Early reactions were mixed for Gov. Tom Wolf’s proposal to change Pennsylvania’s overtime rules along the lines of a stalled federal plan but with a slower approach.
Some, expecting renewed federal action, labeled the state move on overtime as premature. At the same time, they said, Wolf’s proposal reflected a better approach than the one initially laid out under the administration of former President Barack Obama.
Business leaders opposed the federal plan and continue to question the idea of new overtime rules for salaried employees. Their primary concerns range from added administrative costs for employers to more rigid work schedules as companies shift salaried workers to hourly and restrict them from working over 40 hours.
The governor’s proposal would update the state’s 40-year-old rules for determining when workers are eligible for overtime pay, potentially affecting up to 460,000 workers.
Wolf wants to increase the salary threshold at which most salaried workers would be eligible for overtime but he would phase it in rather than move all at once, as the Obama administration had proposed.
The state threshold currently matches the federal baseline of $23,660, or $455 per week. Wolf wants to phase in increases that would bring the threshold to $47,892 by 2022. The phase-in would begin in 2020 at a threshold of $31,720, or $610 per week.
After 2022, Wolf wants the salary threshold to update automatically every three years. He believes this move will strengthen the middle class in Pennsylvania and put more money in the pockets of many low-paid salary employees.
The increase proposed by Obama was struck down last year by the federal courts.
Karen Young, president of Lower Paxton Township-based HR Resolutions LLC, called the move by Wolf “premature.”
“We need to wait and see what the (federal) Department of Labor will come up with,” she said. “That is not dead. They are regrouping.”
However, Young said she likes the phased approach proposed by Wolf and believes the federal government should do something similar.
Young and other business leaders have previously said the threshold of $455 per week is too low. But the initial federal move to double the salary threshold — from $23,660 per year to $47,476, or from $455 per week to $913 — was too much, she said.
She also believes the first threshold change set by Wolf — $610 per week — may be a little high, though it could be a good starting point for negotiating a final number.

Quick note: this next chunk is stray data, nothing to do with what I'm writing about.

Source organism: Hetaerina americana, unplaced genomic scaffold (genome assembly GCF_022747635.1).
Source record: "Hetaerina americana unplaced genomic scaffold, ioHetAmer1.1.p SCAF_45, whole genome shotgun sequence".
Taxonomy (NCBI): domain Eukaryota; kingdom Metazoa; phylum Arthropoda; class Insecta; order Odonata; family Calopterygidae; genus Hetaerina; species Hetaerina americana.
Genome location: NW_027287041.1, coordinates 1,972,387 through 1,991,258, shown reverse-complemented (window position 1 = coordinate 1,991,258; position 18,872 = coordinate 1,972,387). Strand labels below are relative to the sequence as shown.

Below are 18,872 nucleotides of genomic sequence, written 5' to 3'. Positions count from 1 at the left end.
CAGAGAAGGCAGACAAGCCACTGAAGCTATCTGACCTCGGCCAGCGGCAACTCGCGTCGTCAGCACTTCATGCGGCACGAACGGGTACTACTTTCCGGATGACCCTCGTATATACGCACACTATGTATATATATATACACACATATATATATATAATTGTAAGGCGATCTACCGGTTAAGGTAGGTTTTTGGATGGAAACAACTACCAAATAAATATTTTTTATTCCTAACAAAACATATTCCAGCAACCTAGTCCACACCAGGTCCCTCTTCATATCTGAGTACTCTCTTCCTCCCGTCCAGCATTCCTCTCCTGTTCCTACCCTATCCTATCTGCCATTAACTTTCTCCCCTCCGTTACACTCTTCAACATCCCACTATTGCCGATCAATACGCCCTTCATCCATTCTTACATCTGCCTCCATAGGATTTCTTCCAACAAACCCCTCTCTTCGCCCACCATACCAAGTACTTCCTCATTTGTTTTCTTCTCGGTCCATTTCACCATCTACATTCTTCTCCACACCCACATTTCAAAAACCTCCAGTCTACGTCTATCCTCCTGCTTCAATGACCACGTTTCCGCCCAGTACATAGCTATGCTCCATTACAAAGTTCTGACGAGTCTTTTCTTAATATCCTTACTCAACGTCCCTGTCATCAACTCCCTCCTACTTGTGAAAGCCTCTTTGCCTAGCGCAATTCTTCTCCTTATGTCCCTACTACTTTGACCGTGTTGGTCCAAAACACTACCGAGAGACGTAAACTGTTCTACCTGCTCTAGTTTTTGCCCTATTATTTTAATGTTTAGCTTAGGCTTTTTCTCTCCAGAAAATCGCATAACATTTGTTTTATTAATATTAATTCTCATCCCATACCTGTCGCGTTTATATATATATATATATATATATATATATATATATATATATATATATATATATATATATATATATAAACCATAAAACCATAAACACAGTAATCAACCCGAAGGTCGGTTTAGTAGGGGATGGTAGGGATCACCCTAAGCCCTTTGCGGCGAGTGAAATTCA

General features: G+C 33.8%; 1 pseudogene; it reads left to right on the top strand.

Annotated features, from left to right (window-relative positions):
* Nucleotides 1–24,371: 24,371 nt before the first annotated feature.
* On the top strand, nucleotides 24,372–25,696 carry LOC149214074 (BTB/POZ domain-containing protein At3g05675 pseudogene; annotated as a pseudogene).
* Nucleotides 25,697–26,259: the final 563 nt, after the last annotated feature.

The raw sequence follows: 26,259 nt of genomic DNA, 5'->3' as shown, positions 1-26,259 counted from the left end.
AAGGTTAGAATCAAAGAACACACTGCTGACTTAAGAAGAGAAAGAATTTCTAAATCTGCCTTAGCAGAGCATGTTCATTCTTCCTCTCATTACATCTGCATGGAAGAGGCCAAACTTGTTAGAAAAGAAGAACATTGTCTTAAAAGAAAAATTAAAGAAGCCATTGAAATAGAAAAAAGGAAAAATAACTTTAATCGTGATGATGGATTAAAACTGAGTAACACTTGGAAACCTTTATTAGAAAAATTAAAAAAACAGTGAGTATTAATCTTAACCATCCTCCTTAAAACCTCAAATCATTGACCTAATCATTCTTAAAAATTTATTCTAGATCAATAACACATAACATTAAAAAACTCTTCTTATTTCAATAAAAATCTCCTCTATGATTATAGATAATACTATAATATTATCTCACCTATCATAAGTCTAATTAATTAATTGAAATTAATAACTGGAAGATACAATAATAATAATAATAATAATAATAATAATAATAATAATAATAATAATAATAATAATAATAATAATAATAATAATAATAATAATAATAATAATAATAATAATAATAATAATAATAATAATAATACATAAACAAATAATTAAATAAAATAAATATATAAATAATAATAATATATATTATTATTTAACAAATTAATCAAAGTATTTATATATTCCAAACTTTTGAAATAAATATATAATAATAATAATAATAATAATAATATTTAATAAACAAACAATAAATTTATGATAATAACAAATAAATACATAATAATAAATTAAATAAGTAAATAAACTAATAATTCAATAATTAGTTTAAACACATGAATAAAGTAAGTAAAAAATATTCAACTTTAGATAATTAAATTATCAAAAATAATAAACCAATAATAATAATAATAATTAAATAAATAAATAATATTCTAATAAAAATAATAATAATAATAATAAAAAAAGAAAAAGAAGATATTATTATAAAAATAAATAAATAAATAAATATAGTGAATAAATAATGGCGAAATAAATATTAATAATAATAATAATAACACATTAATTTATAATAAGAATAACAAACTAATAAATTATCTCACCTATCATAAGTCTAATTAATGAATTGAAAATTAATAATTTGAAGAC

Still, Young said the changes could lead to fewer new jobs. Companies may simply increase the salary of workers near the threshold to avoid paying overtime and then refrain from hiring additional people. Some employers may be less flexible about work schedules to ensure employees stay under 40 hours.
If the changes advance in Pennsylvania, it could take more than a year to implement them, state officials have said. The Department of Labor and Industry doesn’t anticipate releasing the proposed changes for public comment until March.
Tough for some to absorb
The overtime proposal by Wolf came as a surprise to Jill Welch, partner in Lancaster-based law firm Barley Snyder‘s labor and employment practice group.
She, too, is expecting that something will soon come down from the federal government regarding new overtime rules, which would trump the move in Pennsylvania.
That said, she believes the $31,720 threshold proposed by Wolf proposed as a starting point for Pennsylvania may be close to what federal regulators will settle on in the future.
Welch said the additional increases proposed by Wolf will likely be too high for many smaller companies, nonprofits and others in the retail and restaurant business to absorb over three years.
“I think you will see a big push that this is too much too soon,” she said. “Making wholesale changes to groups of employees every year for three years is a nightmare.”
Much as they would have under the federal proposal, Welch said she expects employers will look to take proactive steps and potentially raise the salaries of some employees. They may convert other employees to hourly associates.
Some may look to hire part-time employees to handle extra work, she said. But those positions could be hard to fill with a low unemployment rate and high demand for entry-level workers.
Welch said it may make sense for Pennsylvania to consider different salary thresholds for nonprofit organizations or base thresholds on the size of an employer.